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Balance first, individualization second

As a high school athletic development coach one of the first questions I always get when talking to a parent is if I individualize the program or do sport specific programs. It is also one of the most irritating questions. Just like the terms “activation” or “posterior chain” the terms “sport specific” or “individualization” have become buzz words the last number of years. I am not sure of the reason why. Maybe because the person I am talking to wants to sound smart on the subject or maybe it’s just because they heard others refer to the style of training they are doing. Regardless, I do not think individualization should be the first thing on an athlete’s mind when it comes to start a new training plan or working with a new coach. 

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Individualize the delivery, not the program

Ask me 10 years ago about the key to successful coaching and it was all about individualization. Ask me now, and I think most coaches individualize too much. Maybe I’m just getting set in my ways, but the longer I coach the more I see individualization as simply the icing on the cake. It’s nice to have and can make all the difference, but the true substance is the program underneath it.

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HMMR Podcast Episode 253: Individualization (with Dan Noble and James Gardiner)

Coaching is about meeting the needs of your athletes, and micro adjustments to meet special needs of individual athletes can make all the difference. What is described as the art of coaching is often just how we make decisions to individualize or not individualize a program. On this week’s episode Dan Noble and James Gardiner from GRIT Athletics Toronto explain some of the factors that go into their decision making, along with examples of individualization in practice.

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Tips to individualize training in a team setting

The expression ‘there is no I in team’ is often used in team sports to suggest that no individual’s needs, abilities or ideas should take precedence over the combined skills and efforts of the entire group. From a team culture perspective, I would tend to agree with this saying. However, the core principle of individualization also suggests that coaching and training should be based on the athlete’s actual state of training, experience, athletic potential, and characteristics. Research has clearly shown standardized training program will produce a wide range of adaptive responses, with the same training producing large, small or negative responses among different athletes. How is a coach to deal with these seemingly contradictory points?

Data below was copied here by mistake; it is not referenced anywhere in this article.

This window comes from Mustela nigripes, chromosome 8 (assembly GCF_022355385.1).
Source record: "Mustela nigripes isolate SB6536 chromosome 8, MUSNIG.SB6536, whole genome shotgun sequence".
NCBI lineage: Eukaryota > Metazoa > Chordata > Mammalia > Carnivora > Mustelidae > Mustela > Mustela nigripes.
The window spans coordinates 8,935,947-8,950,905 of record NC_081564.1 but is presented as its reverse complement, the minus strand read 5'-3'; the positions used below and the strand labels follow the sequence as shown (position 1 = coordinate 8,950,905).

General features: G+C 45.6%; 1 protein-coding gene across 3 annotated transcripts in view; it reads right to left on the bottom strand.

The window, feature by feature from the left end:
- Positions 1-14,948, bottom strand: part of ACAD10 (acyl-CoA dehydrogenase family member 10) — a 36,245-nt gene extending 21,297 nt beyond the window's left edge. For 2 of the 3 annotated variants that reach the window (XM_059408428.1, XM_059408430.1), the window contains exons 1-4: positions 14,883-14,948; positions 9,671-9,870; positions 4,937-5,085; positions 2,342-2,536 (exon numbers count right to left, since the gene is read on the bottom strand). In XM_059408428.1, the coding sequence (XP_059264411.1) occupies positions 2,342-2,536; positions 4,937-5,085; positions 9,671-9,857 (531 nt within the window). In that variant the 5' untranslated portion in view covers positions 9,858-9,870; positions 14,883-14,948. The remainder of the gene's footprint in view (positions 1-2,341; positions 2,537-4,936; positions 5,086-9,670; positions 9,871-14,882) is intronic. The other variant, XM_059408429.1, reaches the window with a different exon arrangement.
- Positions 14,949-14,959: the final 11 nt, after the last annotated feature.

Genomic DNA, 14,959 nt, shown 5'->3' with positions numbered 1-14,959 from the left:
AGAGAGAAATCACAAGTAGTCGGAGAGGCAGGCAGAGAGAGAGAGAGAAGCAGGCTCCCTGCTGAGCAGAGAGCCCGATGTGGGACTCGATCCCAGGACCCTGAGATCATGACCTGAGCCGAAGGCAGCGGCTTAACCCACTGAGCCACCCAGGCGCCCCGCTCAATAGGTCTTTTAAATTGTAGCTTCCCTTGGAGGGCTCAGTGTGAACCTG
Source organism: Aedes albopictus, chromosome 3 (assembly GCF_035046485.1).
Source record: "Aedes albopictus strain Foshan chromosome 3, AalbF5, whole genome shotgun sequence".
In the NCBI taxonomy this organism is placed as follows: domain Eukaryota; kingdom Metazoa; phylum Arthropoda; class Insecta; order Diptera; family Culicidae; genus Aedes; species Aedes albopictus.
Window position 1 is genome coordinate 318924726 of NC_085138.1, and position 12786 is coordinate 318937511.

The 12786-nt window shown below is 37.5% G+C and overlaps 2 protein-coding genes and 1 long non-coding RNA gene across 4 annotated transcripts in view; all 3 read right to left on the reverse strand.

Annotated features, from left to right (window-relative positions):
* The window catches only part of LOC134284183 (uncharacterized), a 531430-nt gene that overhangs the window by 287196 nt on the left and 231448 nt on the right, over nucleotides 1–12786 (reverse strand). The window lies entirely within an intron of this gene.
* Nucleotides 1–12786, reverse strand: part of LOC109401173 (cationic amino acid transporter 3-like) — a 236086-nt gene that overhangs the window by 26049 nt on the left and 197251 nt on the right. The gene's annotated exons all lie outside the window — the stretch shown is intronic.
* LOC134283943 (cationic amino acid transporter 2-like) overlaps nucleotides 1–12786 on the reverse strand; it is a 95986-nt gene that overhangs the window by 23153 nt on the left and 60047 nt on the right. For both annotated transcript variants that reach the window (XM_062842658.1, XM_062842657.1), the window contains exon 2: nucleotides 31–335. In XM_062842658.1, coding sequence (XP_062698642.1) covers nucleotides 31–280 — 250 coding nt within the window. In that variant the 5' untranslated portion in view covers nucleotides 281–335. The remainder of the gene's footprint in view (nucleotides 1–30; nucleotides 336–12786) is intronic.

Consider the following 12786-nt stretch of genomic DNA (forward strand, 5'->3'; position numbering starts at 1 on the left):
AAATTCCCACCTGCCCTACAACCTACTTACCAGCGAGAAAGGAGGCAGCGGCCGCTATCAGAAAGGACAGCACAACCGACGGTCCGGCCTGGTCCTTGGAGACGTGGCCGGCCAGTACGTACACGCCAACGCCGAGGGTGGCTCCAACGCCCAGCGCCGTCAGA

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A practical approach to individualization

To paraphrase Kelvin Giles, ‘If your coach: athlete ratio is 1:25 then you are managing a crowd, not coaching.’ Some coaches can only dream of that ratio because they regularly manage groups of 40 or 50 people in a session. Coaching large groups presents unique problems. For example, individualization may seem impossible and we have to hope that everyone gets some improvement.

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Sports Science Monthly – June 2020

Every month we take a deep dive into the latest research in sports science. In the June edition we take a deep dive into several articles on building mental toughness and resilience in training. Mental toughness is a term that is thrown around a lot, but without many coaches knowing exactly what it is or how to train it. We then look at the importance of individualized recovery, and how coaches commonly monitor athletes. Read more

It’s always about difference

When I think about long-term athlete development, the first word that comes to my mind is difference. My first guiding rule as a coach came from my mentor Roger Eischens: “It’s aways about difference.” That couldn’t be more true when we start talking about long-term athlete development. Coaches need to account for different bodies, a different society, and different priorities while maintaining the same purpose. Read more

Technical models, good technique, and finding your style

Around the throws world you hear people talking all the time about how this individual or that individual has “good technique.” What exactly does that mean? Read more

Training speed appropriately

Plow horse, quarter horse or a thoroughbred race horse, you can’t train them all the same. They all have different inherent qualities that must be taken in consideration. Read more

HMMR Podcast Episode 187: Train different

Throughout the year we’ve had the pleasure of hosting 34 guests on the HMMR Podcast, including coaches of Olympic champions and world record holders. On this week’s podcast we’ve pulled together some of our favorite moments with athletic development coaches that think different. We cover a wide range of topics such as the art of coaching, individualization, circuit training, transfer of training and more with guests Michael Lepp, Jerome Simian, Boo Schexnayder, Steve Myrland, Dan Noble, JB Morin, and James Marshall.
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